Mid­dle East tur­moil spreads

The Southern Berks News - - OPINION - Adam Goldin Colum­nist Adam Goldin is a Philadel­phi­abased econ­o­mist with mas­ter’s de­grees in both eco­nom­ics and in­ter­na­tional af­fairs. He re­sides in Ch­ester County. Email: adam.goldin@out­look.com

When one thinks about Mid­dle East tur­moil, one tra­di­tion­ally en­vi­sions the north­ern coun­tries. Con­flicts be­tween Is­rael and Egypt were com­mon un­til the 1979 peace agree­ment, and skir­mishes be­tween Is­rael and Le­banon oc­cur all too fre­quently to­day.

The Iran/Iraq war raged in the 1980s, Iraq in­vaded Kuwait in the early 1990s, and to­day Syria, Iraq and Libya have all re­cently been sub­sumed by war.

Con­versely, re­la­tions be­tween the gulf monar­chies of Saudi Ara­bia, Kuwait, Bahrain, Qatar and the United Arab Emi­rates have been rel­a­tively tran­quil. How­ever, Saudi Ara­bia’s strug­gle with Iran for re­gional hege­mony has led to ris­ing ten­sions be­tween a Saudi-led group of na­tions and Qatar.

The ori­gins of the Ira­ni­anSaudi ri­valry, like most of the re­gion’s re­cent strug­gles, lie in the Shia/Sunni di­vide.

The two sects have con­stantly vied to dom­i­nate the other. Saudi Ara­bia is the pre­em­i­nent Sunni na­tion in the re­gion, while Iran is the pre­em­i­nent Shia one, and both de­sire re­gional supremacy.

Over the sum­mer, a group of pri­mar­ily Per­sian Gulf na­tions led by Saudi Ara­bia sev­ered diplo­matic ties with Qatar and im­posed trade and travel bans, ac­cus­ing it of sup­port­ing ter­ror­ism and in­ter­fer­ing in their na­tion’s in­ter­nal af­fairs. Qatar re­futed th­ese claims, em­pha­siz­ing that they host the largest U.S. mil­i­tary base in the Mid­dle East and have helped the U.S. fight ISIS. Some an­a­lysts be­lieve the Saudi-led group are re­ally try­ing to pun­ish Qatar for its close re­la­tions with Iran and its at­tempt to cre­ate a rel­a­tively in­de­pen­dent for­eign pol­icy free from Saudi in­flu­ence.

Like most geopo­lit­i­cal con­flicts, the is­sues are com­plex; rarely is one side com­pletely in the right. Many of the Saudi-led group ac­cu­sa­tions have merit, yet Qatar has le­git­i­mate na­tional self-in­ter­ests in set­ting a more in­de­pen­dent for­eign pol­icy.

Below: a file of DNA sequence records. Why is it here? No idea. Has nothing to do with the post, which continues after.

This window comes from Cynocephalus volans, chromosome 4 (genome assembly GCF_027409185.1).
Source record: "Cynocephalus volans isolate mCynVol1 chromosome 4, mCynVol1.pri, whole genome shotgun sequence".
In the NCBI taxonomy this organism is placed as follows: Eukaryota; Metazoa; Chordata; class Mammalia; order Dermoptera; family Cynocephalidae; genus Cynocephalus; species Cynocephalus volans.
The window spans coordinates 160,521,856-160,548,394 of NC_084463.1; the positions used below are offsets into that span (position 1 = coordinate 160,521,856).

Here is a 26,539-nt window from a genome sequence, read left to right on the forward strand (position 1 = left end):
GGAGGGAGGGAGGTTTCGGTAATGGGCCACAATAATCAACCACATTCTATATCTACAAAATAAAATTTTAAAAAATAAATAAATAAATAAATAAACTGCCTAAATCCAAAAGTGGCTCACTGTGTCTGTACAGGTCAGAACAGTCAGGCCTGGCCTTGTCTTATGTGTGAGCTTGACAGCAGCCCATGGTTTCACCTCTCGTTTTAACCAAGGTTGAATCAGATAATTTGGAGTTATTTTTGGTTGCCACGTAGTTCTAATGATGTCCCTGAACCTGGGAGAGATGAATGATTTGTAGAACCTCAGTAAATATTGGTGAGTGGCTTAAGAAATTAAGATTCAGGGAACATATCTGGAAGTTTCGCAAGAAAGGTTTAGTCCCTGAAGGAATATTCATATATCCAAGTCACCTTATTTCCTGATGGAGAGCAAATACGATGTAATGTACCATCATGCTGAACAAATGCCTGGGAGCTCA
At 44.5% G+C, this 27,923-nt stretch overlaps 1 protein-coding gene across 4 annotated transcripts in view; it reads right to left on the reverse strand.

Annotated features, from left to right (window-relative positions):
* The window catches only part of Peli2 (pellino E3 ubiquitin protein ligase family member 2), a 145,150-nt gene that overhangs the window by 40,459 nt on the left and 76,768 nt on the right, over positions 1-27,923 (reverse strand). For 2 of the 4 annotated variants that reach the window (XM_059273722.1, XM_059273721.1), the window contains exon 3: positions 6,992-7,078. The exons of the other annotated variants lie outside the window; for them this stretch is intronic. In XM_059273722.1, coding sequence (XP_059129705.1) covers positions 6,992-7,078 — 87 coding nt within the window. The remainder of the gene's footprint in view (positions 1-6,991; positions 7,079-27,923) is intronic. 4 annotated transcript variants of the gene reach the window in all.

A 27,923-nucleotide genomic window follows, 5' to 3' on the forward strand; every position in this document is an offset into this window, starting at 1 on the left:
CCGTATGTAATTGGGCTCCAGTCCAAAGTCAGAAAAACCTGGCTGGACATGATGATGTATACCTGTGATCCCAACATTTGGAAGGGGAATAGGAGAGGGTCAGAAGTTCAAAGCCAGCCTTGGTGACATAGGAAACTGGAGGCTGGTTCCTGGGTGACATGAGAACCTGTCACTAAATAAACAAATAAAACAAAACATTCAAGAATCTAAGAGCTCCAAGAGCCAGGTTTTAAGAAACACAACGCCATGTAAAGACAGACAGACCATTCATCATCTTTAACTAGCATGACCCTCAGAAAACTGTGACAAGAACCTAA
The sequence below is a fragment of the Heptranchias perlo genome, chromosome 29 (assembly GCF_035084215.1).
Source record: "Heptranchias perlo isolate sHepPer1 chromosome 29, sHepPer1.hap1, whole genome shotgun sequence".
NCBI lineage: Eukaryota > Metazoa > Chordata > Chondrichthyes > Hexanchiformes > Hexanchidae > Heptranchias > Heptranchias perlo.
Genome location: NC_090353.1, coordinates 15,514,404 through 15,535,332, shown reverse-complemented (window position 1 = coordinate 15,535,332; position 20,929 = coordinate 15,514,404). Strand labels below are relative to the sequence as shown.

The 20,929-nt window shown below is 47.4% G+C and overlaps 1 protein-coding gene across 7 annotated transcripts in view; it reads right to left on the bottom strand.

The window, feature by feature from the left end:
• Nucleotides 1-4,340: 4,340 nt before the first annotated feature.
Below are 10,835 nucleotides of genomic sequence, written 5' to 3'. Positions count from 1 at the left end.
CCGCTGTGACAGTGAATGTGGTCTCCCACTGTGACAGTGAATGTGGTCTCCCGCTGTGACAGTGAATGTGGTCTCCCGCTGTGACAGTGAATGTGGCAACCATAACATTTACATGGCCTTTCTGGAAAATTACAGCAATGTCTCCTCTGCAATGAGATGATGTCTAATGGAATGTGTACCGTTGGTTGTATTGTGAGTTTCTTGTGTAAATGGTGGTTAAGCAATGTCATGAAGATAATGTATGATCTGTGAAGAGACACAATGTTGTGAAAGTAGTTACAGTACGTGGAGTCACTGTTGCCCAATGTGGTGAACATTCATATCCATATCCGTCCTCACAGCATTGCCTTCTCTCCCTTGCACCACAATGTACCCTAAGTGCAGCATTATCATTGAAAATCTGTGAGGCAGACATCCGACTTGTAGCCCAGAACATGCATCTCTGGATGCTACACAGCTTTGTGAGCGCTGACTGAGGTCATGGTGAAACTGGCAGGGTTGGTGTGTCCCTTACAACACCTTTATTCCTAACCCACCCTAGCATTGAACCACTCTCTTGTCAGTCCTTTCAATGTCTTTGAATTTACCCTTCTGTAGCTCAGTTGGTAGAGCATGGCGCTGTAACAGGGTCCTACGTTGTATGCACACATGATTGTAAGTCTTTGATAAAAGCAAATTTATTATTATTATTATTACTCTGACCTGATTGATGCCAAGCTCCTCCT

There­fore, the U.S. must help tamp down this con­flict lest it metas­ta­size into a full-blown con­fla­gra­tion with Iran that could have global eco­nomic im­pli­ca­tions more se­vere than the ones wrought by the wars cur­rently rag­ing across the Mid­dle East. To date, the ad­verse eco­nomic im­pact of the fight­ing in Syria, Iraq and Libya has largely been con­tained within the re­gion; global eco­nomic growth has con­tin­ued apace be­cause the price of oil has re­mained qui­es­cent.

But a shoot­ing war with Iran, or any es­ca­la­tion that threat­ens crude oil ship­ments through the Strait of Hor­muz, the strate­gi­cally im­port con­duit for much of the gulf’s oil, would send shock waves through oil mar­kets and the global econ­omy.

On the geopo­lit­i­cal front, an Ira­nian-Saudi con­fronta­tion would re­ver­ber­ate fur­ther afield, much as the Syr­ian civil war has re­ver­ber­ated be­yond its shores. The civil war has bled into the Euro­pean Union by caus­ing a mass ex­o­dus of refugees into the re­gion, which has tested EU unity and boosted the elec­toral suc­cess of sev­eral right-wing, anti-EU par­ties. Dis­cord in the Gulf that dis­rupted the world’s oil sup­plies would cer­tainly risk drag­ging in China, Rus­sia and the U.S.

Iran has stated that the con­flict be­tween the Saudi-led group and Qatar should be re­solved peace­ably, which makes Pres­i­dent Trump’s be­hav­ior so mad­den­ing.

At the out­set, Pres­i­dent Trump tweeted that he ap­proved of the Saudi moves and pub­licly vil­i­fied Qatar. In what is be­com­ing all too com­mon, both the Pen­tagon and the State De­part­ment later took more nu­anced and diplo­matic ap­proaches as they tried to me­di­ate the breach as hon­est bro­kers.

Yet on one oc­ca­sion Pres­i­dent Trump ac­cused Qatar of fund­ing ter­ror­ism on the same day Sec­re­tary of State Tiller­son sug­gested the Saudi-led group ease its eco­nomic block­ade against Qatar.

With luck, cooler heads than the pres­i­dent’s will pre­vail so U.S. pol­icy can de-es­ca­late the cri­sis. We cer­tainly shouldn’t be es­ca­lat­ing it, yet that is pre­cisely what of­ten fol­lows Pres­i­dent Trump’s clumsy for­ays into in­ter­na­tional re­la­tions. The Mid­dle East can ill af­ford more tur­moil.

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